The volume of e-commerce transactions has leapt up during the pandemic
Eesti Pank Payment and Settlement Systems Department
E-purchases by residents of Estonia averaged 6 million euros a month in the fourth quarter of 20211, with a total turnover of 249 million euros. There were 31% more e-purchases in the fourth quarter than there were in the same quarter of the previous year, while the turnover was up by 59%. The e-commerce market was already expanding in previous years, but it has seen sharp growth since the Covid-19 pandemic started. This is partly a consequence of the pandemic crisis and the restrictions that were imposed because of it. People started to turn to online traders for goods that would only rarely have been bought over the internet before, such as food and medicines. People had to move over to working from home and remote studies at the start of the pandemic, which increased online purchases of computers and other technical equipment, and of household fittings and furniture. At the start of the pandemic people were looking to buy large supplies of essential goods and food, but merchants say that online shopping has now become more rational. A notable part was played in the increase in online purchases in the final months of last year, as it was in consumption overall, by the funds withdrawn from the second pension pillar.
Some sectors, such as culture, tourism and transport, remain unfortunately unable to provide all of their services in full, and the sales figures for those sectors, including their online sales, fell dramatically at the start of the pandemic and have not yet recovered.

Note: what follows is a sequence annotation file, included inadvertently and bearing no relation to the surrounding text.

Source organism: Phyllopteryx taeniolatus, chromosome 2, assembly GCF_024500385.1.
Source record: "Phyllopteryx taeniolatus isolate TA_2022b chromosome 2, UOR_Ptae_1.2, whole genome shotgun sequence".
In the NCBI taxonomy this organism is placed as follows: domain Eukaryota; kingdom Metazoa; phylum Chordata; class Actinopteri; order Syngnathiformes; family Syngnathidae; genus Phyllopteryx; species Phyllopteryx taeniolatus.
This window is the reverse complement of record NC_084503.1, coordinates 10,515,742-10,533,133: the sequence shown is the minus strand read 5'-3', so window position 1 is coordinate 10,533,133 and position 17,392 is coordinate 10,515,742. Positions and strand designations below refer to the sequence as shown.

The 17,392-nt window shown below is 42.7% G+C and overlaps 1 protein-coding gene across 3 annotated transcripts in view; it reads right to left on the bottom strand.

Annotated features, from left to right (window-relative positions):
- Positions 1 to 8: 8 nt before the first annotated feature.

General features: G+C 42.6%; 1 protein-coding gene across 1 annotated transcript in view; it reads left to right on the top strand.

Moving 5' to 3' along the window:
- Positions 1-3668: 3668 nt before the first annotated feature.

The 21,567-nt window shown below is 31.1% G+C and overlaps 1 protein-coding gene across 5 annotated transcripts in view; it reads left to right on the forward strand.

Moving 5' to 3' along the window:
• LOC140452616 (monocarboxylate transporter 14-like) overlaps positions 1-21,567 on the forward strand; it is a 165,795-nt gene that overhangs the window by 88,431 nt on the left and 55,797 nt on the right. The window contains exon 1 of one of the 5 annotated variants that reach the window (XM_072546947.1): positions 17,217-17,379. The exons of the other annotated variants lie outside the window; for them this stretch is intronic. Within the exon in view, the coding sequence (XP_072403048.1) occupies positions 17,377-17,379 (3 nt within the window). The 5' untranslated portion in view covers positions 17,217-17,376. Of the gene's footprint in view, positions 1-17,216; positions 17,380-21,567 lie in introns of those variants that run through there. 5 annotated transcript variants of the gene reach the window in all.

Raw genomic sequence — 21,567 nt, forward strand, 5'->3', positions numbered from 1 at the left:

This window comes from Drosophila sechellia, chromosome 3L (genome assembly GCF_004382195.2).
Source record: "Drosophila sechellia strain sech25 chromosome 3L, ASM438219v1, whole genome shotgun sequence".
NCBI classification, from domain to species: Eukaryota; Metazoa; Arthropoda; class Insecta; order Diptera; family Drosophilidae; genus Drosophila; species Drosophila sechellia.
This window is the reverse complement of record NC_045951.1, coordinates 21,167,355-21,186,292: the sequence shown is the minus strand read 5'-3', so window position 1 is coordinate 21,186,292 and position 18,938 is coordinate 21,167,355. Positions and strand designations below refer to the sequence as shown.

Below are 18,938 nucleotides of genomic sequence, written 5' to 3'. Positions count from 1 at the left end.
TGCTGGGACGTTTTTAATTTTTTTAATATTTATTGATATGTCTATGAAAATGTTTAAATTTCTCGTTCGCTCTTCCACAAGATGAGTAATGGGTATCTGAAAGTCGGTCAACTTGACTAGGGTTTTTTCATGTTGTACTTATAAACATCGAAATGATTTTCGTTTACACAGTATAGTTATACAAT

Shoppers have started to prefer Estonian e-stores more in recent years, and in the fourth quarter 58% of all e-purchases were made from Estonian e-stores. An average of 138 million euros a month was spent in local e-stores in the fourth quarter, which was 70 million more than in the fourth quarter of 2019. Some 111 million euros was spent in foreign e-stores in the quarter, which was 50 million euros more than at the same time two years earlier. The average size of e-purchases in the fourth quarter was 42 euros, with purchases from Estonia averaging 40 euros and those from abroad averaging 44 euros. Two years earlier the average e-purchase from Estonia was for 47 euros, and those from abroad averaged 46 euros.
The very rapid growth in e-commerce is underlined by the numbers of packages sent to parcel machines. Data from the Estonian E-Commerce Association show that more than 12 million parcels were sent to parcel machines in 2021, which was 33% more than a year earlier2.
This change has probably been caused by a combination of the restrictions and changes in people’s habits, together with the improvement in the options for shopping online. Although shops in Estonia have now opened their doors again, many people continue to buy food and other basic necessities from online stores as it is convenient and it works well, especially in the larger towns. Shops adapted quickly to the new circumstances, and many set up their e-channels right at the start of the pandemic.